CANADIAN STAR CHILINA KENNEDY ENJOYS HOMECOMING AS CAROLE KING IN ‘BEAUTIFUL’

Chilina Kennedy enjoys homecoming in Toronto. Featured in CTV News – https://goo.gl/C95pos

Canadian theatre star Chilina Kennedy admits she was a little starstruck during the early days of portraying Carole King on Broadway — especially when she got her first email from the legendary American singer-songwriter.

“I was like: ‘Carole? I don’t have any friends named Carole. Oh my gosh, it’s Carole King!”‘ says Kennedy, laughing as she recalls her startled reaction.

“She said: “Oh, I heard you’re great in the show. I want to come see you. Do you want to know when I’m coming?’ I responded: ‘Dear Ms. King: please do not tell me when you’re coming because I will fall over.’

“She wrote back and said she would surprise me, and so she did, and it was fantastic.”

Kennedy, who was born in Oromocto, N.B., will enjoy a Canadian homecoming as she headlines “Beautiful – The Carole King Musical” at the Ed Mirvish Theatre in Toronto beginning Tuesday. The production charts King’s ascension to musical superstardom writing and singing some of pop music’s most enduring hits.

Kennedy plays opposite St. John’s, N.L., native Liam Tobin, who portrays King’s former husband and songwriting partner Gerry Goffin.

Kennedy has a rich theatrical pedigree on both sides of the border. She spent three seasons at both the Stratford Festival and Shaw Festival in Ontario, starred in a touring production of “Mamma Mia!”, and portrayed Mary Magdalene in “Jesus Christ Superstar” on Broadway.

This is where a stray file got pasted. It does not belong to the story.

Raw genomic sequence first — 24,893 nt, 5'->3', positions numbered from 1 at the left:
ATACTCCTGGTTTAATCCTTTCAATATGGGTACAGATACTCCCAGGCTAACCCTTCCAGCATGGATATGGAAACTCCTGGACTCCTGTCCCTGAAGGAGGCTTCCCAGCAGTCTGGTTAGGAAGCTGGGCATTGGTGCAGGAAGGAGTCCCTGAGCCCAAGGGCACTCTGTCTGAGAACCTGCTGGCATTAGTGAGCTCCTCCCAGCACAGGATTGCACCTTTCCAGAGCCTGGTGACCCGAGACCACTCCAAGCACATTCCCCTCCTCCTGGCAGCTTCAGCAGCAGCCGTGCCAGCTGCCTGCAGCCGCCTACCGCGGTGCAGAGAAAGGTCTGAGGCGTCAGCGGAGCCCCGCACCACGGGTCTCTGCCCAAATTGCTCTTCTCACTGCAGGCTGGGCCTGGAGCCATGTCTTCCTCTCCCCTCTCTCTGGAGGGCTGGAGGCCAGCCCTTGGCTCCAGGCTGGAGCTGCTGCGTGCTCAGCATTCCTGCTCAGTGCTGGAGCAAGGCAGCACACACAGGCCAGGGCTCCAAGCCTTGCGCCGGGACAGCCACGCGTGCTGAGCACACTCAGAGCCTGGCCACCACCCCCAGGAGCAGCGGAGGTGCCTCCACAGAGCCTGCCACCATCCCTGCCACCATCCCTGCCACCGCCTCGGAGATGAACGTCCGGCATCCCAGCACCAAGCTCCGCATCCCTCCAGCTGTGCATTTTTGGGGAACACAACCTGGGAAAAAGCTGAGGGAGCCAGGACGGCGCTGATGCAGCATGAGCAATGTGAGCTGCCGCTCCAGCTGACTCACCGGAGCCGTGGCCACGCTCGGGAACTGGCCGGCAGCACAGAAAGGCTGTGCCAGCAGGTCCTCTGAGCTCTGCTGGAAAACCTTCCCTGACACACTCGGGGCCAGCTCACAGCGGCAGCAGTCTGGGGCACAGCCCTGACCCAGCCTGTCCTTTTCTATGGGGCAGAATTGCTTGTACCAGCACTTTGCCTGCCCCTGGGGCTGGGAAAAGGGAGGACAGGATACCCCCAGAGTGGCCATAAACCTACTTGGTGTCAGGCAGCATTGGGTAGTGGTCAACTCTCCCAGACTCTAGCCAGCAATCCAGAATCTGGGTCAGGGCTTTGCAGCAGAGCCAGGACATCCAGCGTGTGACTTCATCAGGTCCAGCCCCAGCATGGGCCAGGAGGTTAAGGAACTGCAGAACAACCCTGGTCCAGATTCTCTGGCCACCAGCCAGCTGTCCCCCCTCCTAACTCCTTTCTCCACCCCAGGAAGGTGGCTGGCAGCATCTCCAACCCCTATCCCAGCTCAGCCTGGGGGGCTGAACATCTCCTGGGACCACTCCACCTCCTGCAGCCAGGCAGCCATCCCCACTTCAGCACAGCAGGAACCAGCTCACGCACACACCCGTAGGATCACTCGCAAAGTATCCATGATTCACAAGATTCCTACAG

Kennedy replaced Jessie Mueller in Broadway’s “Beautiful” in March 2015. Beyond the famed New York stage, the Canadian enjoyed a whirlwind year singing alongside and in honour of King.

Kennedy joined the pop icon on U.S. morning show “Today” to perform “I Feel The Earth Move.” She was also part of a powerhouse musical tribute to King at the Kennedy Center Honors in Washington, D.C., with former U.S. president Barack Obama and his wife Michelle in attendance.

Kennedy recalls a special moment with James Taylor after she forgot staging cues for the final number.

“He said: ‘Don’t worry about it’ and he took my hand and we came out together,” she says of her interaction with the celebrated singer-songwriter, who recorded King’s “You Got A Friend” in 1971.

“The people of that generation, in that music scene, were so generous,” adds Kennedy. “It seems to me from the research that I’ve done and from meeting these people there’s just a sense of community and collaboration and a sense of ‘us’ as opposed to ‘I’ that I think is really important in music and in theatre and the world right now. We need less ‘me’ and more ‘we.”‘

King was just 17 when she co-wrote her first chart-topper “Will You Love Me Tomorrow” with Goffin. The duo collaborated on dozens of tunes performed by countless artists including Little Eva’s “The Loco-Motion,” “One Fine Day” by the Chiffons, “I’m Into Something Good” by Herman’s Hermits, and Aretha Franklin’s “(You Make Me Feel Like) A Natural Woman.”

King found historic solo success with 1971’s “Tapestry,” which won four Grammys and remained the bestselling album by a female artist for 25 years.

Kennedy says she’s marvelled at the powerful connections theatregoers have to King and her music.

“I’ve heard: ‘Oh, “You’ve Got A Friend” was me and my friend driving across the country,’ or ‘This is a song that I listened to … when I split from my husband.’ People remember the time and the place where they were when those songs were on the radio,” says Kennedy.

“People respond very powerfully to powerful messages, and especially a strong woman’s story (of) succeeding despite roadblocks and challenges,” she adds.

“I find her story powerful and I know other people do because they tell me after the show. They say how moved they are by that, and how people feel more beautiful, they feel more hopeful, they feel more joyful after hearing her story.”

“Beautiful” runs in Toronto until Aug. 20